RE: Favorite NON-fiction  

Chris Olson - SunPS Chrisf.Olson at Sun.COM
Mon Jan 27 14:34:50 PST 2003

> How is this different, fundamentally, from the Chris Columbus stories?   I
> don't think it's worthwhile to claim that the baby history we learned in
> grade school is all lies because it wasn't concerned with anything more than
> giving us a framework of dated events to hang later learning on any more
> than we should call the Algebra II teacher that showed you how to look up
> the sine of an angle in a table or on your calculator was lying.
> The key is that in _any_ discipline there is much more to learn.  For
> everyone.
> The lie is telling yourself otherwise.

Hmm...  I'm not sure if I agree.  Regarding history and
what teachers tell us, it's not enough to say that "Christopher
Columbus discovered America in 1492", and then go on to tell of all
the good things he did, while not mentioning any of the negative
things he did or brought about.

Sure, there is more to learn about any subject; I'll agree to that.
But what is told about subjects is just as important as understanding
that there is more to learn.  Focusing attention only on aspects of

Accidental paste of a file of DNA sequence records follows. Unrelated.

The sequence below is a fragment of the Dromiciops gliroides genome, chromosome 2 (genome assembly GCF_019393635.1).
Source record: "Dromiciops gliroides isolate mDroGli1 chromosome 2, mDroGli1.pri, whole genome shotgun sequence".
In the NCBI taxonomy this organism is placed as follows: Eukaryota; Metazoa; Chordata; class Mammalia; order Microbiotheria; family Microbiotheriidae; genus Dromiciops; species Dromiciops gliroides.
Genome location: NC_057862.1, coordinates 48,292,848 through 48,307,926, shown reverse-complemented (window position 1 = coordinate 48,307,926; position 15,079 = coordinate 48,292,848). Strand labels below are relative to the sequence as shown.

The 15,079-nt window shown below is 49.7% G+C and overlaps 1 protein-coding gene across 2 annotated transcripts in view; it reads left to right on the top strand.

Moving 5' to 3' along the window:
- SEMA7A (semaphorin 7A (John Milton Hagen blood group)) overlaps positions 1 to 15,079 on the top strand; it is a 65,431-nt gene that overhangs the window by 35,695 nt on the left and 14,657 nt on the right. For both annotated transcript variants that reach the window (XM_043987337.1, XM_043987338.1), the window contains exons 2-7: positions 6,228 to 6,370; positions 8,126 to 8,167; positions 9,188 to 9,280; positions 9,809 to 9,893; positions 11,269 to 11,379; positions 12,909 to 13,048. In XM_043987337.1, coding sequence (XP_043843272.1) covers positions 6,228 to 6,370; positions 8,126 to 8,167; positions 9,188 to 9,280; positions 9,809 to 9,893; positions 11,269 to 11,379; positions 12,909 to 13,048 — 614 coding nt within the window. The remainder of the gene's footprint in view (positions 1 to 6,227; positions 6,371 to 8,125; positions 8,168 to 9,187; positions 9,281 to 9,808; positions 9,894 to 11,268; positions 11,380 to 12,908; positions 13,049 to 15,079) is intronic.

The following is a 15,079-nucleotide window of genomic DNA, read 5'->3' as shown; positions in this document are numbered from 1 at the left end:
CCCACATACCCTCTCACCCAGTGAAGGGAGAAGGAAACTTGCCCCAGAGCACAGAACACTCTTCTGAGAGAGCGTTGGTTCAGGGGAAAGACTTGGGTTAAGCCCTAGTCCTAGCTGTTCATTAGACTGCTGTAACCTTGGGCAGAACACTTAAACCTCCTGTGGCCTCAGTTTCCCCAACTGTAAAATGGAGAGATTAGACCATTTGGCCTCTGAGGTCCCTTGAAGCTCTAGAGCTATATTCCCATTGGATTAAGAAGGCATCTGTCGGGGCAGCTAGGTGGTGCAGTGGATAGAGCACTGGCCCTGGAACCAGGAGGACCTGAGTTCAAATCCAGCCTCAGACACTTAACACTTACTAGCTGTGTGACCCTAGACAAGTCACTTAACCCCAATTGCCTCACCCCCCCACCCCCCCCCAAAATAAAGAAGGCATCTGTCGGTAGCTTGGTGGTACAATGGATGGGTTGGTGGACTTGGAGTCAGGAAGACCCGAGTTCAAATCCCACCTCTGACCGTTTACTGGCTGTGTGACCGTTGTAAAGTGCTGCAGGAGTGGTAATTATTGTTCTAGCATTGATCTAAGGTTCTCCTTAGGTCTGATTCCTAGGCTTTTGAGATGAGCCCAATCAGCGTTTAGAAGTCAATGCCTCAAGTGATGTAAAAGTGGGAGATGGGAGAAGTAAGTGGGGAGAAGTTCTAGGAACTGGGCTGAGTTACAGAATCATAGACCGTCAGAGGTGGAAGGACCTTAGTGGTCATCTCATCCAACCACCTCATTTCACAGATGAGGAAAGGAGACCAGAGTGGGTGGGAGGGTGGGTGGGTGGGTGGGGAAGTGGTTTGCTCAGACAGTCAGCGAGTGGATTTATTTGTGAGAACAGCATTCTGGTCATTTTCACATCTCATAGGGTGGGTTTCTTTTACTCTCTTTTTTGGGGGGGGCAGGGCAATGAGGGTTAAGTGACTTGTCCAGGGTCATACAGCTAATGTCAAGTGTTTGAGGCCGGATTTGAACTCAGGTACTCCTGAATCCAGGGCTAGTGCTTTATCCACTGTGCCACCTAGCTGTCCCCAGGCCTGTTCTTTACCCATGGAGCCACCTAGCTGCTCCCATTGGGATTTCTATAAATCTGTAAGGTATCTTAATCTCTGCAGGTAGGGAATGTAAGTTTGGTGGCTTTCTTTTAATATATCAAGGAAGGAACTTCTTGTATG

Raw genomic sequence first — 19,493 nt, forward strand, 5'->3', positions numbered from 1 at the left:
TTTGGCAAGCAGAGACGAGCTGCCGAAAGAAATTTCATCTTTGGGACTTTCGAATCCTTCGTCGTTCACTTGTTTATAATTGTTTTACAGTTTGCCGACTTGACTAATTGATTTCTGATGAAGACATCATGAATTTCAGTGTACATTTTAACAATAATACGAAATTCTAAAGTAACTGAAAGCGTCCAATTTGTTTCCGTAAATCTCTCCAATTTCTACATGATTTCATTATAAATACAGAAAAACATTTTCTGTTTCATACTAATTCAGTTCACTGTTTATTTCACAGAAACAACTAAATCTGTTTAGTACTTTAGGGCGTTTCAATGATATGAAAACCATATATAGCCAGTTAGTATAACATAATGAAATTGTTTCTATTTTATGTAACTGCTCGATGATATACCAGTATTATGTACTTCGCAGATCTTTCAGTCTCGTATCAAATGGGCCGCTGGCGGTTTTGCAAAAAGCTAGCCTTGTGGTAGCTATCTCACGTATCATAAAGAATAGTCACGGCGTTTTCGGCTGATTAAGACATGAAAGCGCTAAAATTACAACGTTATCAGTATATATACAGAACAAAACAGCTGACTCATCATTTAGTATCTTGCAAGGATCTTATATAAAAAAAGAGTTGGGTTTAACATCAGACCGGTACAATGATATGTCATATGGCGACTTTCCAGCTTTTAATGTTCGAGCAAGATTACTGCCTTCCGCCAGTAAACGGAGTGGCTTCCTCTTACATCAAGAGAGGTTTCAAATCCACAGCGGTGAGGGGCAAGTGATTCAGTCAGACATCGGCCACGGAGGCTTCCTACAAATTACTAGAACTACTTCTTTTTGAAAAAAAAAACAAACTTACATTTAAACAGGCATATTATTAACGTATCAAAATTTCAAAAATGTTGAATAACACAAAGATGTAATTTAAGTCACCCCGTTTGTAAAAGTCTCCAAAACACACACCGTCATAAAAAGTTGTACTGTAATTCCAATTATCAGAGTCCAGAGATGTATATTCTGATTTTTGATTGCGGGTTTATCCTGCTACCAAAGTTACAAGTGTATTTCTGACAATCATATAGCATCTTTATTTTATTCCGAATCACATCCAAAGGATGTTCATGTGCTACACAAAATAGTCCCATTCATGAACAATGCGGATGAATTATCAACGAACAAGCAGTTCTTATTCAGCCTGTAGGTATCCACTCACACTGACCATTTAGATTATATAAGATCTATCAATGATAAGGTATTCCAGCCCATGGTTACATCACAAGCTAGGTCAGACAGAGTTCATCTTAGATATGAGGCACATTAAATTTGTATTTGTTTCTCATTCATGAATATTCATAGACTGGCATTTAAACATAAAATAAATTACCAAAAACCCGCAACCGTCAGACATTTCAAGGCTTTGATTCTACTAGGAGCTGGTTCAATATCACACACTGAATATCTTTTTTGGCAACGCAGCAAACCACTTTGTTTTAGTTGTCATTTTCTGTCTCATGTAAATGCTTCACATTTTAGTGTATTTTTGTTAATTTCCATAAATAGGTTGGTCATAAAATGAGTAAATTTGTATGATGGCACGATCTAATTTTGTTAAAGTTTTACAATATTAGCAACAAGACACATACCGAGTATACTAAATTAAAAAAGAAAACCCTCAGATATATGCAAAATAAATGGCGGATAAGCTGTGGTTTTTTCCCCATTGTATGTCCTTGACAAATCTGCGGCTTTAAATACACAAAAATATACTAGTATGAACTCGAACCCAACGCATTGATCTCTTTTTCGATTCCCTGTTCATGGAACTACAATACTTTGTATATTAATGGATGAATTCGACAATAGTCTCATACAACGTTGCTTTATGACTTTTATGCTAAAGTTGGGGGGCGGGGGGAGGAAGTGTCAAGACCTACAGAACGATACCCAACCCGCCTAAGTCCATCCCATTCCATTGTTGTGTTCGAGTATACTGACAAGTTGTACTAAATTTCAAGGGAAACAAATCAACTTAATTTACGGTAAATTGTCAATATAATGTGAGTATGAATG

history that paint a good light on people we want in such a light,
or only on aspects of history that show our country in a good light,
does nothing for raising conscious awareness of history; it only forces
us all to think and believe in a way others want us to think and

As a for instance, I was completely unaware of many aspects of Columbus'
life, and would NEVER have known about them if I had not done my own
research into it.  No teacher ever told me "We're only giving you the
highlights, and only telling you the good stuff.  If you want to learn
about the stuff we're not telling you, look elsewhere."

Also, I am not referring solely to grade school.  I'm concerned with
high school and college as well.  

I'll also admit that, though I enjoyed "Lies My Teacher Told Me", an
argument could be made that they are not "lies".  However, there are
lies given to us in history, or "un-truths" if you want (I am AFB at
the moment, so can't give examples.  If'n you want them, I'll grab the
book next time I'm at home) that are simply blatent, and usualy have
a motive that does not concern itself with history as a science.

Beyond that, what we teach our children about our past is VERY important,
as it can influence our future.  And, of course, what we *don't* tell
our children about our past is just as important as what we do tell them.

I'd rather see a history class that tells many aspects of history, rather
than just a couple facts banged into our heads.

(Ok, this one's a bit long.  Sorry.  We hit on one of those subjects
for which I'm an arrogant, stubborn bastard....;)

"He is a lover of his country who rebukes and does
not excuse its sins." - Frederick Douglass